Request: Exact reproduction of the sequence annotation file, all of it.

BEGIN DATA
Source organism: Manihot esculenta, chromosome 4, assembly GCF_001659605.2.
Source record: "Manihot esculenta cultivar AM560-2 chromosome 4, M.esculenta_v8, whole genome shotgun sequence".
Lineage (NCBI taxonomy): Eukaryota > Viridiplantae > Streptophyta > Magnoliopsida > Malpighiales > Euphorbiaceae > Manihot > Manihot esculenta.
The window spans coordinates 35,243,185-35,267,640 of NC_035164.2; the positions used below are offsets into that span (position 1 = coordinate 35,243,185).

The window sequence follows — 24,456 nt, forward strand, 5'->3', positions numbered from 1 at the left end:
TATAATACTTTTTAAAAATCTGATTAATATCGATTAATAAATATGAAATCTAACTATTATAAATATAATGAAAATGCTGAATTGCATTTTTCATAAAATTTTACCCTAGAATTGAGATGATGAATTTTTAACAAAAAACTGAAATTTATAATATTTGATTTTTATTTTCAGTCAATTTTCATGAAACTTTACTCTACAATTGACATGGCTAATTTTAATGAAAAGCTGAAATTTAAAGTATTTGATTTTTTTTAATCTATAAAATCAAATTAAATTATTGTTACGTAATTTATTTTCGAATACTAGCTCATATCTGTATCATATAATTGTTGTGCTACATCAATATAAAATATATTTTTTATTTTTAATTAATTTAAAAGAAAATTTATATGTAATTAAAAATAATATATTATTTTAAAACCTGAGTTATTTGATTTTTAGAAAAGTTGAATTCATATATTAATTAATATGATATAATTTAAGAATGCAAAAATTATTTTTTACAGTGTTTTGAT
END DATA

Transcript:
Source organism: Manihot esculenta, chromosome 4, assembly GCF_001659605.2.
Source record: "Manihot esculenta cultivar AM560-2 chromosome 4, M.esculenta_v8, whole genome shotgun sequence".
Lineage (NCBI taxonomy): Eukaryota > Viridiplantae > Streptophyta > Magnoliopsida > Malpighiales > Euphorbiaceae > Manihot > Manihot esculenta.
The window spans coordinates 35,243,185-35,267,640 of NC_035164.2; the positions used below are offsets into that span (position 1 = coordinate 35,243,185).

The window sequence follows — 24,456 nt, forward strand, 5'->3', positions numbered from 1 at the left end:
TATAATACTTTTTAAAAATCTGATTAATATCGATTAATAAATATGAAATCTAACTATTATAAATATAATGAAAATGCTGAATTGCATTTTTCATAAAATTTTACCCTAGAATTGAGATGATGAATTTTTAACAAAAAACTGAAATTTATAATATTTGATTTTTATTTTCAGTCAATTTTCATGAAACTTTACTCTACAATTGACATGGCTAATTTTAATGAAAAGCTGAAATTTAAAGTATTTGATTTTTTTTAATCTATAAAATCAAATTAAATTATTGTTACGTAATTTATTTTCGAATACTAGCTCATATCTGTATCATATAATTGTTGTGCTACATCAATATAAAATATATTTTTTATTTTTAATTAATTTAAAAGAAAATTTATATGTAATTAAAAATAATATATTATTTTAAAACCTGAGTTATTTGATTTTTAGAAAAGTTGAATTCATATATTAATTAATATGATATAATTTAAGAATGCAAAAATTATTTTTTACAGTGTTTTGAT